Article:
I love the variety of my work. I’ve already worked with organizations in sports, health care, and more, and I have flexibility to work in other sectors, such as automotive, manufacturing, retail, or any other industry, really. The diverse nature of our work also means we come into contact with people from across the AWS business, from senior leaders to subject matter experts—all of whom are willing to share their time and experience. I love the diversity of thought, personality, and expertise. Someone who is specialized in finance, for example, will work and communicate with you in a different way than someone working in the sports industry. To me, the people I work with—customers and colleagues—are the most interesting part of my job.
How did you get into data science?
My career journey is a little unconventional. I didn’t study math or science, and unlike many of my colleagues, I don’t have a Ph.D. I wanted to go into business administration at first, so my background is in business and communications. However, I soon realized that I wanted to work in a more technology-focused and data-driven field. I did a market research internship in the technology and media telecommunications sector. This inspired me to learn more about machine learning and data science. I decided to go back to university and study for a master’s in big data and business analytics, which I loved because it focused a lot on customer experience. After that, I initially found it hard to secure a data science position because companies usually require a background in math or statistics.
When I saw that Amazon was hiring interns in business intelligence data science, I applied right away. I went through the recruitment process and got a job on the customer experience team in Amazon Operations. It was really interesting, but not the exact area I wanted to be in. While I was there, I found a mentor working in data science at Amazon, and my manager helped me to look out for the right opportunity within the business. With their support, I was able to approach a hiring manager for a data science role and landed my current job.
What’s the most challenging part of your job?
We’re a very innovative team, so we’re often applying new ideas, tools, and processes to problems that have never been solved before. The most challenging, but also rewarding, part for me is creating an ML model from scratch, especially as my academic background is not in math or statistics. I make sure I’m constantly deepening my knowledge. This might be by developing my network in areas where I have less experience—such as finding a NLP expert to have regular sync-ups with—or reading a lot of research papers to help me understand algorithms better.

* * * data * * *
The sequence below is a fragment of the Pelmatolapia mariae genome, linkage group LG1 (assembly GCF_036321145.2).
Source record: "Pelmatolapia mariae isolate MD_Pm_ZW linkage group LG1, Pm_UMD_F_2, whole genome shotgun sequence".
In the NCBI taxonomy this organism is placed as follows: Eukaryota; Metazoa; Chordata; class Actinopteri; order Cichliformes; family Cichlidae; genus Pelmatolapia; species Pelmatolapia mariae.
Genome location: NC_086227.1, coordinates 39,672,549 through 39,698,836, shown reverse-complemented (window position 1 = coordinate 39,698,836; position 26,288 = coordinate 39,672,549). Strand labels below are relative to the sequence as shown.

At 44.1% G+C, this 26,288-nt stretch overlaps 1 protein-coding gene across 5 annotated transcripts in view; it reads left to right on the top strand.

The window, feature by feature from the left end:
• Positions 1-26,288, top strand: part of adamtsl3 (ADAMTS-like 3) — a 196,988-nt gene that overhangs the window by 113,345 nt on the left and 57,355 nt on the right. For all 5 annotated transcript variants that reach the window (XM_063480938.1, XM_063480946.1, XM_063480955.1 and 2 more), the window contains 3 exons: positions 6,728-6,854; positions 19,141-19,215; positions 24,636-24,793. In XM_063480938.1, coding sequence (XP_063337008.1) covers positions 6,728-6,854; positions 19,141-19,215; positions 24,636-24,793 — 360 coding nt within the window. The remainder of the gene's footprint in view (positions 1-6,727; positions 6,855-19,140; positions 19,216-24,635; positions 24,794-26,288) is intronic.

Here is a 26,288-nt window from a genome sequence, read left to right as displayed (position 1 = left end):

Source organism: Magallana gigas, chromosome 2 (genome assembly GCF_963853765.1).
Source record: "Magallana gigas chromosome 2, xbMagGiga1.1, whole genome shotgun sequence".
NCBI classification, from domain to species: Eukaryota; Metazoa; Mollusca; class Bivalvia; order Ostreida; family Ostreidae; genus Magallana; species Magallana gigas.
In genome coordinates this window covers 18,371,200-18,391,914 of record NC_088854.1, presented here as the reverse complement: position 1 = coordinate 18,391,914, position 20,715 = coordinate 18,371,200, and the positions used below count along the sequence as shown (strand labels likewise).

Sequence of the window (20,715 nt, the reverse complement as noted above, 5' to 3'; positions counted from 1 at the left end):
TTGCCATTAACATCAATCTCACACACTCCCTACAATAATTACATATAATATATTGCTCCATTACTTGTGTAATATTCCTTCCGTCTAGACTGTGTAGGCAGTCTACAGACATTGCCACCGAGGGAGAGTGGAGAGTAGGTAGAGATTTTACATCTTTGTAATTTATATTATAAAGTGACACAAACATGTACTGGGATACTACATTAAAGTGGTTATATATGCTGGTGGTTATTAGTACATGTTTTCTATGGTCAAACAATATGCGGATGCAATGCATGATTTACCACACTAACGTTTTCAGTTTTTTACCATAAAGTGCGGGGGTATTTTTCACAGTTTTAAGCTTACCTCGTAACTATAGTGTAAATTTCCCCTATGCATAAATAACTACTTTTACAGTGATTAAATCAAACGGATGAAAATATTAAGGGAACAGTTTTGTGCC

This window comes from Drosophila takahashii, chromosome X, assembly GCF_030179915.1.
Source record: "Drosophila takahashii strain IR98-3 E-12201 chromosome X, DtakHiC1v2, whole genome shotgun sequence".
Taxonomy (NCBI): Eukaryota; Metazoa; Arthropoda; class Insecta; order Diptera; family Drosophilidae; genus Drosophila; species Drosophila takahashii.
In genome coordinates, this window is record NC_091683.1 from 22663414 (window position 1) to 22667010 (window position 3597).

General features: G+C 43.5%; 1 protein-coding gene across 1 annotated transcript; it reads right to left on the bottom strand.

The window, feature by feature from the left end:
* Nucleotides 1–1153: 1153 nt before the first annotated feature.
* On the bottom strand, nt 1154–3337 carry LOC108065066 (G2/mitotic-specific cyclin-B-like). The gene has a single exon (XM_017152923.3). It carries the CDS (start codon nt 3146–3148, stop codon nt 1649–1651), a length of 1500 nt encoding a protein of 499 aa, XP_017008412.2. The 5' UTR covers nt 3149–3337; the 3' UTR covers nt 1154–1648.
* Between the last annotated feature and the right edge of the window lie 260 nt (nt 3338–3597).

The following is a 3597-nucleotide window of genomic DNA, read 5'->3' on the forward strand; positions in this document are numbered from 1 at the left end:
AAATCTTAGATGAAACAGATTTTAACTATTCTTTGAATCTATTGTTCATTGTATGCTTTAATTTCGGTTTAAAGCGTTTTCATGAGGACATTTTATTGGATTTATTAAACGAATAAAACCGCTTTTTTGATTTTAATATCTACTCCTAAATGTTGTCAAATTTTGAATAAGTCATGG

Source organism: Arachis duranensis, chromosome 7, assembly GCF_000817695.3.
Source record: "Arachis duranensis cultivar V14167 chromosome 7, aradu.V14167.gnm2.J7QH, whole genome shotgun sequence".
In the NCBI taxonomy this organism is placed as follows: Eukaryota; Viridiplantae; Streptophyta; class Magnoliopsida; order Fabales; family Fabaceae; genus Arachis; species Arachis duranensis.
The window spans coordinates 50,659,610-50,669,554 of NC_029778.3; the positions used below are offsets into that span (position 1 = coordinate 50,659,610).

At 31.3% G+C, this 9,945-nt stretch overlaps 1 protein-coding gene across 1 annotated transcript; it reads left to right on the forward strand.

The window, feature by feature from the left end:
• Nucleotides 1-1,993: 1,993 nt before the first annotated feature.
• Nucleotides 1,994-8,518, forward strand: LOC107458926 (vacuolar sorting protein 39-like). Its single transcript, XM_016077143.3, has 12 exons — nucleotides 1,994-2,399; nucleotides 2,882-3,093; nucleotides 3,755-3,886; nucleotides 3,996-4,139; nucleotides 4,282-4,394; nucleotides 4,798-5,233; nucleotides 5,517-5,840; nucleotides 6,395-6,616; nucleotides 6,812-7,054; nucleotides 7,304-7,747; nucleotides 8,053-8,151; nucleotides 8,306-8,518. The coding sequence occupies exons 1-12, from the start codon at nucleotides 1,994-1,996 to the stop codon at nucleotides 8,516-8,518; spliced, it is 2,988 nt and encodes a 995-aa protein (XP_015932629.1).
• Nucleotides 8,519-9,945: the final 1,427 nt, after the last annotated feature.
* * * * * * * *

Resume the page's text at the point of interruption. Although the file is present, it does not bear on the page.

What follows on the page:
Mentoring and support go both ways. When somebody is generous with their time, I always want to provide value in return. With my business and communications background, one way I can help is to translate complex, scientific explanations into accessible, user-friendly language. That might be communicating the results of a data science project to customers who may not have a technical background, or sharing news about our innovations internally with Amazon employees across the business.
How would you like to see ML and data science evolve?
We need more women in leadership roles, and for them to be visible, and honest and open about some of the challenges that they face. I founded the Women in ML/AI global chapter of the Women@ affinity group at Amazon last year. Women interested in working in this area may have the same problem I did—not knowing where to go for information or what options might exist for transitioning to a data science role without specific qualifications.
The group is open to all Amazon employees. You don’t have to be a woman or working in ML to be part of the community. Most of our women members aren't in ML roles but are looking for support on how to move to one. Through the group, we regularly assess our members’ needs, then we address these with specific events, mentorship programs, and other solutions. For me, greater diversity is key—for AWS and for the future of data science and ML as a whole. A diverse team means diverse perspectives, which in turn can only mean more opportunities to understand your customers better.
AWS is committed to providing opportunities for students and recent graduates from all backgrounds to cultivate their passions and sharpen their skills. Find out more about our internship program.